Did you know the average person touches their face up to 23 times every hour?4 Of these contacts, approximately 60% involve the eyes, nose and mouth.5 Each time you touch your eyes, nose or mouth with dirty hands, you’re at risk of getting a virus, or infecting another person with your virus! In the interest of yourself and others, it’s best to consciously avoid touching your face whenever possible, particularly in public places.
If you’re feeling unwell and have symptoms of an infection, the most effective way to reduce spread is to stay at home. If you need medical care, it’s best to call ahead and discuss your symptoms. This is particularly important if you suspect you may have a highly contagious viral infection, such as COVID-19. The clinic can then recommend whether you need to be seen. Your doctor may even be able to provide advice over the phone or via video consultation, removing the risk of exposing others to a possible infection. If you are sick and think you might have COVID-19, you can also check your symptoms using the healthdirect COVID-19 Symptom Checker.
We’re all guilty of rubbing our eyes throughout the day, whether it’s in response to stress, tiredness or hayfever. Rubbing stimulates tear production, which provides temporary relief by lubricating the eyes and removing irritants. However, rubbing your eyes with dirty hands can put you at risk of infection. Conjunctivitis is a common infection of the membrane that lines the eyelids and the white part of the eye. Conjunctivitis can be caused by viruses or bacteria – both are highly contagious and can be transmitted from person to person through direct or indirect contact with fluids from the eye. Conjunctivitis is frequently associated with upper respiratory infections including the common cold, the flu and even COVID-19. If you or your child are suffering from conjunctivitis, it’s important to stay at home to prevent viral transmission. Read this article to learn more about the dangers of rubbing your eyes. We’ve also prepared this fact sheet that outlines conjunctivitis symptoms and treatment options.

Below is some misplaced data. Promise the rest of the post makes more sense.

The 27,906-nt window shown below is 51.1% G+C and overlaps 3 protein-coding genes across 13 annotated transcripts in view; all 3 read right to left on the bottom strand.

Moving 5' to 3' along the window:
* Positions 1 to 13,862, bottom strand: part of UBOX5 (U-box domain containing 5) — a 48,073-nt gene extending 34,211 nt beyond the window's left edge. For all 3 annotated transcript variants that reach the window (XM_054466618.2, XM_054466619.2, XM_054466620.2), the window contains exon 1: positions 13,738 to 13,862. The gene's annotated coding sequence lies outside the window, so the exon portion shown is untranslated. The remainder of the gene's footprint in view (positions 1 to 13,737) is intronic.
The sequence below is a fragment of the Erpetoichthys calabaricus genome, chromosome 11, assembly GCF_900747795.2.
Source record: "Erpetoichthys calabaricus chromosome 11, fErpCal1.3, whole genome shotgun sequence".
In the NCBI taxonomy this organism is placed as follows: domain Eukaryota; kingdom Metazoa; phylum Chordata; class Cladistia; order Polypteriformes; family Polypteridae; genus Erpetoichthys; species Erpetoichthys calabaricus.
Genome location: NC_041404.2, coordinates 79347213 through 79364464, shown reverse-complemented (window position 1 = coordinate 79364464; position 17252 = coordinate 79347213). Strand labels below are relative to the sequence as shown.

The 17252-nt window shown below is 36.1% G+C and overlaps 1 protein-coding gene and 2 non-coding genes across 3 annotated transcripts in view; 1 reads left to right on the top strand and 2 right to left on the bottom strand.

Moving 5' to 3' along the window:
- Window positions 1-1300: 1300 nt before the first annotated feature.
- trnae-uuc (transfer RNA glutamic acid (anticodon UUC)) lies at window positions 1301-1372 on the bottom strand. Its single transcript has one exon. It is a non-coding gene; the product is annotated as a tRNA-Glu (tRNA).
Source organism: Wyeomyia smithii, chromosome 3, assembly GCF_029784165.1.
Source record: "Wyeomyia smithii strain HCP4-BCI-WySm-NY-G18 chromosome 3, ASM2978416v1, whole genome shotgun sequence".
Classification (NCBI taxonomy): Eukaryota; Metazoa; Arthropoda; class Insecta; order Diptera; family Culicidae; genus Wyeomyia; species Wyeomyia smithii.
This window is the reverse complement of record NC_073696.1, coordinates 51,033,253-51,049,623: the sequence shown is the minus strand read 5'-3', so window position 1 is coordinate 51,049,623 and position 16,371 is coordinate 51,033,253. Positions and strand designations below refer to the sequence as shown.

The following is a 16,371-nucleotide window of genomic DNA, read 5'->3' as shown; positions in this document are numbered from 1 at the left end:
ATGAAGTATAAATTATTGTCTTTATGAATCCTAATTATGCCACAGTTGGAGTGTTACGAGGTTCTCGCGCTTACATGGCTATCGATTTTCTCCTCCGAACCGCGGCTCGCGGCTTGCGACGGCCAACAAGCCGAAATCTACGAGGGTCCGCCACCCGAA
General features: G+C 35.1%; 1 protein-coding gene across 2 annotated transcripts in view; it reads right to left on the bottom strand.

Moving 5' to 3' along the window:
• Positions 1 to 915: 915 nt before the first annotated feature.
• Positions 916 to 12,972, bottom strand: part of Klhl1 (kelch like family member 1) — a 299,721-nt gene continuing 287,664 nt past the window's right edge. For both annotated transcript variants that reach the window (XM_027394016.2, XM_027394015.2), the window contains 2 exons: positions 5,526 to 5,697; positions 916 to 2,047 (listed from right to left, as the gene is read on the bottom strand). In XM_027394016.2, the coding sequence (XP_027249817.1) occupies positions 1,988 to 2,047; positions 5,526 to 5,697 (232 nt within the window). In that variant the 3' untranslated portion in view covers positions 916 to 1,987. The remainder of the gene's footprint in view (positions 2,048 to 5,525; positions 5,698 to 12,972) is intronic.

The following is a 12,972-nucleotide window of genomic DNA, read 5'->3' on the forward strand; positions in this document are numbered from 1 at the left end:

Now that you know how easily viral and bacterial infections can be spread through contact with the eyes, the following advice should come as no surprise:
Pillowcases area a breeding ground for viruses – after all, they come into direct and prolonged contact with fluids from your eyes, mouth and nose nightly. For this reason, you should wash your pillowcases at least once a week. Besides lowering your risk of viral infection, you might be surprised to see how much your skin thanks you for this one too! By regularly washing your pillowcases, you’ll also be limiting repeat exposure to bacteria, oils and dirt, which can reduce acne breakouts.6
The information on this page is general in nature. All medical and surgical procedures have potential benefits and risks. Consult your ophthalmologist for specific medical advice.
Date last reviewed: 2020-06-23 | Date for next review: 2022-06-23